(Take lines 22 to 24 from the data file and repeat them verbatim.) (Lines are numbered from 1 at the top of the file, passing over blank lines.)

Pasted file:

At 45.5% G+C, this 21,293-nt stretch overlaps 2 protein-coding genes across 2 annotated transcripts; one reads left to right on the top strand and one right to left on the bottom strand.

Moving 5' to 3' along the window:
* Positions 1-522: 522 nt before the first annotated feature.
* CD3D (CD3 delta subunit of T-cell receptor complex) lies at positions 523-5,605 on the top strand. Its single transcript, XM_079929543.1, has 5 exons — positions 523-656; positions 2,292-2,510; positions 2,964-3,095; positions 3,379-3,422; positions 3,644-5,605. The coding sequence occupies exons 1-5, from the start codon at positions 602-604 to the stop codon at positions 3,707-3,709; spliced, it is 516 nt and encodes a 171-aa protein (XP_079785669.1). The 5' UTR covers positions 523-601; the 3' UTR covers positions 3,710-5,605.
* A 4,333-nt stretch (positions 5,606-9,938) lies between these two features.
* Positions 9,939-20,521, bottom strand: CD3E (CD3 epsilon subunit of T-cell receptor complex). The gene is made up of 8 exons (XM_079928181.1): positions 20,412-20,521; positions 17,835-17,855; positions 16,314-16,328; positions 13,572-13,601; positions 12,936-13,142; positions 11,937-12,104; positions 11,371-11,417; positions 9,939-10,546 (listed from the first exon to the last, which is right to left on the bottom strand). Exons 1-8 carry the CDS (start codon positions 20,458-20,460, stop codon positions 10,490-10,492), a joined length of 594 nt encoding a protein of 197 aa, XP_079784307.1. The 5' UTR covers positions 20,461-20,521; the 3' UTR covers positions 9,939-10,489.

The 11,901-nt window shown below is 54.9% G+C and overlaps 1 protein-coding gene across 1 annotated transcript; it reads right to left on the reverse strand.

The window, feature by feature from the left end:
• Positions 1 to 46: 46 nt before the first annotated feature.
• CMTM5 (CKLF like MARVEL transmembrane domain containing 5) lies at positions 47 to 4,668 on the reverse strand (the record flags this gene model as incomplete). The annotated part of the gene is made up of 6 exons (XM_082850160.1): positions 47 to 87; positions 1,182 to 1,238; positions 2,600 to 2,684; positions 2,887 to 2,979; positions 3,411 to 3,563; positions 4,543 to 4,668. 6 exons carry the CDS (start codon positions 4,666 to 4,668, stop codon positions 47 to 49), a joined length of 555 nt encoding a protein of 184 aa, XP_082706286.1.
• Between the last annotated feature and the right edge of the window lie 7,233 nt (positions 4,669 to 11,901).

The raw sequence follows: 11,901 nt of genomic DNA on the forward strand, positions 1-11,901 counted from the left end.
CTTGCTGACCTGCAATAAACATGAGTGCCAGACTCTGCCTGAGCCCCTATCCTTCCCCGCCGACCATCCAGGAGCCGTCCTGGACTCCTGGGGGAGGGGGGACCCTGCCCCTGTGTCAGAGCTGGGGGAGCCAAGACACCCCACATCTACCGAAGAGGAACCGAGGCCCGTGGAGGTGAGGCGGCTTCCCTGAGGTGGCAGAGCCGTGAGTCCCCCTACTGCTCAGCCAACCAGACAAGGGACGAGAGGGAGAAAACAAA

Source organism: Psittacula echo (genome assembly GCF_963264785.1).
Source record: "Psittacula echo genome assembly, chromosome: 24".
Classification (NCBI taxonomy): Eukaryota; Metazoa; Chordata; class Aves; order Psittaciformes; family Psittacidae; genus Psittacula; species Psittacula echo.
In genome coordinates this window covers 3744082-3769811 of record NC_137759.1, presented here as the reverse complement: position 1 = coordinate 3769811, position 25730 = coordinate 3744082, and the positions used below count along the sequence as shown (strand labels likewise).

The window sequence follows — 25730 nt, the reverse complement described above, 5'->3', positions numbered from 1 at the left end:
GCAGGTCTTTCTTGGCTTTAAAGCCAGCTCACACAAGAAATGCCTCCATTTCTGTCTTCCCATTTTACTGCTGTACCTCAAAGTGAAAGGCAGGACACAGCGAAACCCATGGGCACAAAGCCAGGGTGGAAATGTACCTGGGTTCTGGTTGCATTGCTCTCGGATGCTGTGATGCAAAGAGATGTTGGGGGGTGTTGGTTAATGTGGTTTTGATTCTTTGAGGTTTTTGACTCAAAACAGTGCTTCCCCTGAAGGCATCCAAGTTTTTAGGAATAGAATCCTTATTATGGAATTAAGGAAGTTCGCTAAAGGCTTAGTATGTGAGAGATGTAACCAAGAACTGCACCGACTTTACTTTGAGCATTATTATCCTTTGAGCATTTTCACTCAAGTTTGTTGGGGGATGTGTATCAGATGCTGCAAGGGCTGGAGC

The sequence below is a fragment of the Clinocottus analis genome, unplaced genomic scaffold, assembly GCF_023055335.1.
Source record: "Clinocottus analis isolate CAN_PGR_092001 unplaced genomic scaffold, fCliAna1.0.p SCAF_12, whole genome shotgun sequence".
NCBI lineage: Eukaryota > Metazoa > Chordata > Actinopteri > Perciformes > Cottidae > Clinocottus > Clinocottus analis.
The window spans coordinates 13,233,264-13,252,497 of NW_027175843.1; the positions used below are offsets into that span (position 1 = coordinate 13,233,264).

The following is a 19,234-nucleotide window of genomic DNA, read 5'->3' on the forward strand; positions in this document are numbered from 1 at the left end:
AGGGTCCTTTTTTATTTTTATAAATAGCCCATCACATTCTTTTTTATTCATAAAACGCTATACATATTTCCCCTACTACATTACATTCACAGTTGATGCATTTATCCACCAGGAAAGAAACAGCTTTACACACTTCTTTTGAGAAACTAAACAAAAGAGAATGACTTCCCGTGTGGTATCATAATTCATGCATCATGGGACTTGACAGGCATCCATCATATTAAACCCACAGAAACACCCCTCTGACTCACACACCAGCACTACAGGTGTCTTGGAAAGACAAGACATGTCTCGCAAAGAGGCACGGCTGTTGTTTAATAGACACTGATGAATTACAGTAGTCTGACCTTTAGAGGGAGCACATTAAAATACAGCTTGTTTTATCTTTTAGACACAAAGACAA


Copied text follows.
NCBI lineage: Eukaryota > Metazoa > Chordata > Actinopteri > Perciformes > Cottidae > Clinocottus > Clinocottus analis.
The window spans coordinates 13,233,264-13,252,497 of NW_027175843.1; the positions used below are offsets into that span (position 1 = coordinate 13,233,264).

The following is a 19,234-nucleotide window of genomic DNA, read 5'->3' on the forward strand; positions in this document are numbered from 1 at the left end: